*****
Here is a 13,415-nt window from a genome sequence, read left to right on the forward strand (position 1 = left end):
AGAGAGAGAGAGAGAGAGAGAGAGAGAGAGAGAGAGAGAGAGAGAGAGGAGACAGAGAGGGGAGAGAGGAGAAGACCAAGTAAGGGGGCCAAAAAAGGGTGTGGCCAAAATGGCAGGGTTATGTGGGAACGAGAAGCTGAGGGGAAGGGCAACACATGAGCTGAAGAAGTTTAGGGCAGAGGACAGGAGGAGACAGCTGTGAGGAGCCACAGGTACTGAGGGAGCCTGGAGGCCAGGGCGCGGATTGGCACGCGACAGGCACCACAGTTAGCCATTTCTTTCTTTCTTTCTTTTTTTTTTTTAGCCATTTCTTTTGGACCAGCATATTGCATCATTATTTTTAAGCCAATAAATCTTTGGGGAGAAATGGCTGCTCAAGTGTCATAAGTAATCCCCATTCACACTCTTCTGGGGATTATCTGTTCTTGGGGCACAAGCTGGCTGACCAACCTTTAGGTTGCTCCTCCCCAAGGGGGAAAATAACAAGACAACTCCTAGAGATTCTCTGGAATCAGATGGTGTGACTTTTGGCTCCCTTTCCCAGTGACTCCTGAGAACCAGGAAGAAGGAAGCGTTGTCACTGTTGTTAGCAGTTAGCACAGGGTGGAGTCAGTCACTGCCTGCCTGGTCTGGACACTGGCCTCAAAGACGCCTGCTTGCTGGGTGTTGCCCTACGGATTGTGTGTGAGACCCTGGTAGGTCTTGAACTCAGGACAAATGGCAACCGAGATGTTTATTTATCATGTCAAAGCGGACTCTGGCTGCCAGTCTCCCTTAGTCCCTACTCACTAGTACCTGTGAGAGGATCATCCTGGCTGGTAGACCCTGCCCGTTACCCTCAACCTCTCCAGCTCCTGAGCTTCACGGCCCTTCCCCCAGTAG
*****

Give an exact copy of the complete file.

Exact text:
Here is a 13,415-nt window from a genome sequence, read left to right on the forward strand (position 1 = left end):
AGAGAGAGAGAGAGAGAGAGAGAGAGAGAGAGAGAGAGAGAGAGAGAGGAGACAGAGAGGGGAGAGAGGAGAAGACCAAGTAAGGGGGCCAAAAAAGGGTGTGGCCAAAATGGCAGGGTTATGTGGGAACGAGAAGCTGAGGGGAAGGGCAACACATGAGCTGAAGAAGTTTAGGGCAGAGGACAGGAGGAGACAGCTGTGAGGAGCCACAGGTACTGAGGGAGCCTGGAGGCCAGGGCGCGGATTGGCACGCGACAGGCACCACAGTTAGCCATTTCTTTCTTTCTTTCTTTTTTTTTTTTAGCCATTTCTTTTGGACCAGCATATTGCATCATTATTTTTAAGCCAATAAATCTTTGGGGAGAAATGGCTGCTCAAGTGTCATAAGTAATCCCCATTCACACTCTTCTGGGGATTATCTGTTCTTGGGGCACAAGCTGGCTGACCAACCTTTAGGTTGCTCCTCCCCAAGGGGGAAAATAACAAGACAACTCCTAGAGATTCTCTGGAATCAGATGGTGTGACTTTTGGCTCCCTTTCCCAGTGACTCCTGAGAACCAGGAAGAAGGAAGCGTTGTCACTGTTGTTAGCAGTTAGCACAGGGTGGAGTCAGTCACTGCCTGCCTGGTCTGGACACTGGCCTCAAAGACGCCTGCTTGCTGGGTGTTGCCCTACGGATTGTGTGTGAGACCCTGGTAGGTCTTGAACTCAGGACAAATGGCAACCGAGATGTTTATTTATCATGTCAAAGCGGACTCTGGCTGCCAGTCTCCCTTAGTCCCTACTCACTAGTACCTGTGAGAGGATCATCCTGGCTGGTAGACCCTGCCCGTTACCCTCAACCTCTCCAGCTCCTGAGCTTCACGGCCCTTCCCCCAGTAG